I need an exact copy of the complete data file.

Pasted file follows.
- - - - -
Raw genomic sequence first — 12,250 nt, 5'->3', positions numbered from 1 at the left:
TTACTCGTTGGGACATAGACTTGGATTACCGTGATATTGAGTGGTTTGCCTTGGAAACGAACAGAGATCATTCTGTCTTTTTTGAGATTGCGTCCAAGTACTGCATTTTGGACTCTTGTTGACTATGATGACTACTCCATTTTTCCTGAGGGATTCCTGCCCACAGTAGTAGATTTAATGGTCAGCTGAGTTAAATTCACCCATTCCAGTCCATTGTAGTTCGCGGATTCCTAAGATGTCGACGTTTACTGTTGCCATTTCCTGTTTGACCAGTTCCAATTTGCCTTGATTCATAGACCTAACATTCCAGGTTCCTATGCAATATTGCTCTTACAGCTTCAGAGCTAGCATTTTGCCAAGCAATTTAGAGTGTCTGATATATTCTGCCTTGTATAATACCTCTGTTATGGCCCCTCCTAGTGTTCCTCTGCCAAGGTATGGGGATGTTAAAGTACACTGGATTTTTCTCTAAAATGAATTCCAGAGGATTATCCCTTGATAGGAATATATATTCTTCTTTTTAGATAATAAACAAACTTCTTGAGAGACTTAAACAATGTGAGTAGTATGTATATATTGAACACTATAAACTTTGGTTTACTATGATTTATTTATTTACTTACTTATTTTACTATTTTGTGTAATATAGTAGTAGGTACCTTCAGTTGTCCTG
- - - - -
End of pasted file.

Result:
Raw genomic sequence first — 12,250 nt, 5'->3', positions numbered from 1 at the left:
TTACTCGTTGGGACATAGACTTGGATTACCGTGATATTGAGTGGTTTGCCTTGGAAACGAACAGAGATCATTCTGTCTTTTTTGAGATTGCGTCCAAGTACTGCATTTTGGACTCTTGTTGACTATGATGACTACTCCATTTTTCCTGAGGGATTCCTGCCCACAGTAGTAGATTTAATGGTCAGCTGAGTTAAATTCACCCATTCCAGTCCATTGTAGTTCGCGGATTCCTAAGATGTCGACGTTTACTGTTGCCATTTCCTGTTTGACCAGTTCCAATTTGCCTTGATTCATAGACCTAACATTCCAGGTTCCTATGCAATATTGCTCTTACAGCTTCAGAGCTAGCATTTTGCCAAGCAATTTAGAGTGTCTGATATATTCTGCCTTGTATAATACCTCTGTTATGGCCCCTCCTAGTGTTCCTCTGCCAAGGTATGGGGATGTTAAAGTACACTGGATTTTTCTCTAAAATGAATTCCAGAGGATTATCCCTTGATAGGAATATATATTCTTCTTTTTAGATAATAAACAAACTTCTTGAGAGACTTAAACAATGTGAGTAGTATGTATATATTGAACACTATAAACTTTGGTTTACTATGATTTATTTATTTACTTACTTATTTTACTATTTTGTGTAATATAGTAGTAGGTACCTTCAGTTGTCCTG